This reminder email is especially nice because it gives you time to cancel the class more than 24-hours in advance, just in case something comes up.

The ClassPass Experience

So far the ClassPass experience has been phenomenal. I've had access to a number of programs I probably never would have attended, and the integration at the studios has been seamless.

All of the studio personnel seem to be well-versed on ClassPass, and they've simply asked for liability paperwork to be signed before pointing out any necessary information for the class or the facility.

The only negative experience I've had so far appears to be a miscommunication between a studio owner and ClassPass. I signed up for a class that wasn't supposed to be open to ClassPass participants, and I didn't receive notification of this until I arrived at the studio.

Luckily my trip wasn't wasted because I'd signed up for two back-to-back classes at the same facility and I was cleared to attend the other class. It was a bit of a bummer, but after talking to the studio owner, I was asked to come back and try the other class at a later date.

Class Access

There are a few important things to point out about ClassPass:

  1. Not every class is available at every studio. Studios want to fill spots in their classes that aren't already well-attended, not fill spots that take away from loyal customers. For this reason, studios can choose not to make every class available to ClassPass members. Also, most ClassPass classes can only be enrolled in up to a week before the actual class date, while many studios enable their members to enroll in classes much further in advance. This means that even if a class is open to ClassPass members, there may only be a few spots available during peak times, which may make it hard to get into the class you want to take. To be fair, I've never run into this problem because there are so many classes I want to try, but there are a few classes I've been interested in that always seem to be booked.
  2. Not every studio is a member of ClassPass. ClassPass hasn't been in Austin very long, and they have an impressive 62 studios participating in their program. But there are a few studios I'd love to try out, such as Blue Honey Yoga's AcroYoga, that aren't available. Also, as I mentioned, I live about 30 minutes outside of Austin — I wish there were more studios in the program that were closer to me. I can't really complain about this since obviously, they're targeting the Austin market, but it would definitely be a benefit if they branched further outside the Austin city limits.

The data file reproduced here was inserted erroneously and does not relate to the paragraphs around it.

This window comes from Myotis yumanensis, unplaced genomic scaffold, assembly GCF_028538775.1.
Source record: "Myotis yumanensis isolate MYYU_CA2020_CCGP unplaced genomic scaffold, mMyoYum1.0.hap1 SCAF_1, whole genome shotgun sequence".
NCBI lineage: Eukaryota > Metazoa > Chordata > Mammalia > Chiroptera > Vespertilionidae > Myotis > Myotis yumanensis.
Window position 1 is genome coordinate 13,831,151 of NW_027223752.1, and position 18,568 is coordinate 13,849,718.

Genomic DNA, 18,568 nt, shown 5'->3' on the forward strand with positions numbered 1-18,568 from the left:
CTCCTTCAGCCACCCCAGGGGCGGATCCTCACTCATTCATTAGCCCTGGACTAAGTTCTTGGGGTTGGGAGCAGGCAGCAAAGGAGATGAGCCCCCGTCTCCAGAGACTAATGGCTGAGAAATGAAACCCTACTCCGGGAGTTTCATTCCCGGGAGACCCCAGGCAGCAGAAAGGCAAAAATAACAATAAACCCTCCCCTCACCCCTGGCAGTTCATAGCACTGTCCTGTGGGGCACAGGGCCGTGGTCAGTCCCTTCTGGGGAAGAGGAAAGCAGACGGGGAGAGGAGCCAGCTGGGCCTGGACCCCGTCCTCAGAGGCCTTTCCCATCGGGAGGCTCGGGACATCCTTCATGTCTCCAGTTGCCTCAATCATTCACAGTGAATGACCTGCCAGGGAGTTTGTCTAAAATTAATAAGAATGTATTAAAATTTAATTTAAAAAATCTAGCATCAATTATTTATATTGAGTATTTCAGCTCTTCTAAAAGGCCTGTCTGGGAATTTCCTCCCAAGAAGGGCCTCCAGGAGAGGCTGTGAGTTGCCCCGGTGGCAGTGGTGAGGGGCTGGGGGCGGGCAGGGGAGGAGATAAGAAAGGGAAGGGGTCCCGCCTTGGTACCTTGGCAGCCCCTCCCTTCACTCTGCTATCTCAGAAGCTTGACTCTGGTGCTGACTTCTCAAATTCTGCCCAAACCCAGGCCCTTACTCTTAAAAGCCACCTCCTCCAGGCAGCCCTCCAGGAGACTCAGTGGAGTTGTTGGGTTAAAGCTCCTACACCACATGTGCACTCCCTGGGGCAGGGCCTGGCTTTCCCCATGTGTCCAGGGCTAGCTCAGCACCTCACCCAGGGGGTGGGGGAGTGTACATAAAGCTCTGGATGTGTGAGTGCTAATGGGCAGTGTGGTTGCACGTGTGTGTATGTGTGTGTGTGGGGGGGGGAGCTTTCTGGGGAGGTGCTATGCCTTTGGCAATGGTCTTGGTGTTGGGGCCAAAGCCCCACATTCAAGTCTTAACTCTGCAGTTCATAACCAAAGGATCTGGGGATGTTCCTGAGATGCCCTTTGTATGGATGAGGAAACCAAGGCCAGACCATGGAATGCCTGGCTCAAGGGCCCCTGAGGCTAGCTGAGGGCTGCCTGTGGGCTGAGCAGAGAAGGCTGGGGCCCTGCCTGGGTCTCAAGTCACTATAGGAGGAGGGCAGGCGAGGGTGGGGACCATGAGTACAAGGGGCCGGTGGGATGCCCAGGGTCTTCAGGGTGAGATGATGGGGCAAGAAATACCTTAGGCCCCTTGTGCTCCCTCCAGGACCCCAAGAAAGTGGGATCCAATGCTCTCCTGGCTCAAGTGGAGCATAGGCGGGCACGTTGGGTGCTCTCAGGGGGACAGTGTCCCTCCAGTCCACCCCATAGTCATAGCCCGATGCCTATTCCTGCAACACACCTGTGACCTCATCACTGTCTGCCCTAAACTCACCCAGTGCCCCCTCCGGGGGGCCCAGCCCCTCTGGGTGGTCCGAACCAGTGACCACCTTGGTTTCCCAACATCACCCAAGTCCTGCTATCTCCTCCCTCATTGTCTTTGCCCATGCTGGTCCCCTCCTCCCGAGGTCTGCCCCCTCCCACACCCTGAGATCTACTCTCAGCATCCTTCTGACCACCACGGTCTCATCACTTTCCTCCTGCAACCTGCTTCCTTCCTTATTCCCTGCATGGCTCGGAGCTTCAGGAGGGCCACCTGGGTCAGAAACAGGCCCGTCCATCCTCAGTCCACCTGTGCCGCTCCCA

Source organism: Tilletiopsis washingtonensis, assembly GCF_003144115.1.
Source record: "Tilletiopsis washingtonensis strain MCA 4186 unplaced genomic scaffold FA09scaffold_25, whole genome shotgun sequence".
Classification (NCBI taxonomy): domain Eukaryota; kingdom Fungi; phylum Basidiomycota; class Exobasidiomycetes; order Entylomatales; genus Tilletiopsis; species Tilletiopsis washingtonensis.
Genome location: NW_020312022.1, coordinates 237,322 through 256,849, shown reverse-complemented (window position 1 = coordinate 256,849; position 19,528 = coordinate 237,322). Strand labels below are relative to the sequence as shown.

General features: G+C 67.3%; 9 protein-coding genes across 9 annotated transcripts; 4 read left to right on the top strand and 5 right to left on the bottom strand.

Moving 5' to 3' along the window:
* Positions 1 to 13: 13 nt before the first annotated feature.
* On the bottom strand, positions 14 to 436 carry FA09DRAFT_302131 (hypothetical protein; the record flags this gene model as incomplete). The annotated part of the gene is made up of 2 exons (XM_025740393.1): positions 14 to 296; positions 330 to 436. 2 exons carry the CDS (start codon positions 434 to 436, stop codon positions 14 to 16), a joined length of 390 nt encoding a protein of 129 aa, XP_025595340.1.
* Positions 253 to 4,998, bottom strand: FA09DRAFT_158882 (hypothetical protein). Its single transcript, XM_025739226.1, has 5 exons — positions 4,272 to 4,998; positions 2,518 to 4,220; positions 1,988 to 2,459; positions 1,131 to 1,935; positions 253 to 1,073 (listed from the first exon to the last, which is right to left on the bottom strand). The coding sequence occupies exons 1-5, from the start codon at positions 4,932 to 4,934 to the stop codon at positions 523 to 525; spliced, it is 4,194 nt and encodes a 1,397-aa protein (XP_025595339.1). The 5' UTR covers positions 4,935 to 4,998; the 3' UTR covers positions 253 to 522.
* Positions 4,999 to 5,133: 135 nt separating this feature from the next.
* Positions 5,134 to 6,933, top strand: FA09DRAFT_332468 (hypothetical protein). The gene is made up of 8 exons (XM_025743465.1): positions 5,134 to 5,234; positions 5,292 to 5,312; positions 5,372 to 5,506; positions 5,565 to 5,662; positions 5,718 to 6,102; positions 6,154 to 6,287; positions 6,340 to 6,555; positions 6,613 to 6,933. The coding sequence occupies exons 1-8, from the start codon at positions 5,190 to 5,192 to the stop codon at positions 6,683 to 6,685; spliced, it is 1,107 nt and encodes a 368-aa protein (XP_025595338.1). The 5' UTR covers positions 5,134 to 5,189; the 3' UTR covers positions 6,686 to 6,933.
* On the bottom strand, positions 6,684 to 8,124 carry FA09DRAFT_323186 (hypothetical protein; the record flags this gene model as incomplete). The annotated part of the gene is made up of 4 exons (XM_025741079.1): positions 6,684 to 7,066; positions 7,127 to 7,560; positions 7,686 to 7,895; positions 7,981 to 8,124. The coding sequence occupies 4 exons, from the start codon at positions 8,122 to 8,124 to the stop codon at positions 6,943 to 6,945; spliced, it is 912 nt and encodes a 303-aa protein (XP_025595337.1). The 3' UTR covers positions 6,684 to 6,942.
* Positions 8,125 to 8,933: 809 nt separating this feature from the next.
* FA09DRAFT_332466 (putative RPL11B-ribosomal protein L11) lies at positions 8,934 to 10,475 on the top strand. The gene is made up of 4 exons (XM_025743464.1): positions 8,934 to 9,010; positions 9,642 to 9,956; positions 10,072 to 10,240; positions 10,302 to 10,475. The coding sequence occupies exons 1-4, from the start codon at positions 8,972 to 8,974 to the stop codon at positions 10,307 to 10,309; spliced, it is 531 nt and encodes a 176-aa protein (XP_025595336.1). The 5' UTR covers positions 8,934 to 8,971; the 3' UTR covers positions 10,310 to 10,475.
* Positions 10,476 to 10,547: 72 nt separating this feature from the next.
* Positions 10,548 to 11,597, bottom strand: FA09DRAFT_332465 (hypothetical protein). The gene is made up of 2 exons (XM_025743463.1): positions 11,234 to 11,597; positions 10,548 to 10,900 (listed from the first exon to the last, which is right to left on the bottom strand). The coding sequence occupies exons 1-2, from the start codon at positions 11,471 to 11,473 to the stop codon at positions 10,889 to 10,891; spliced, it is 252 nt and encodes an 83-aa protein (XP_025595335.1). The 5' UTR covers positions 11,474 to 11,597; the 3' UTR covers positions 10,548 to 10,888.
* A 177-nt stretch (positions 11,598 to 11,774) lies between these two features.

That said, there are literally hundreds of classes available each week, and I've never felt limited by the technical limitations of the program. My hope is they continue to grow and branch out, opening up even more options for those interested in taking part.

Classes Tried

Just to give you an idea of the classes available, these are the ones I've attended so far:

  • Bikram yoga
  • Brazilian Ju Jitsu
  • City Surf Fitness
  • City Surf Buddha Board
  • Yoga Anatomy Tune Up
  • Cardio Ro
  • Muay Thai Kickboxing (this was the class I attended, but couldn't participate in—I'll be going back to officially try it next week)

I'm also enrolled in a "Roll and Restore" class, and I've signed up for and canceled a specific boot camp class about three times... things keep coming up!

Overall Impressions

While I won't be continuing my membership after this month, it's only because most of the classes are a minimum of 30 minutes away — I can't add one to two hours of drive time onto my daily workout.

Otherwise, this type of membership is actually perfect for someone like me who likes variety and doesn't want to commit to a single studio. If they bring more studios into their program that is closer to my area, I'll absolutely sign up again.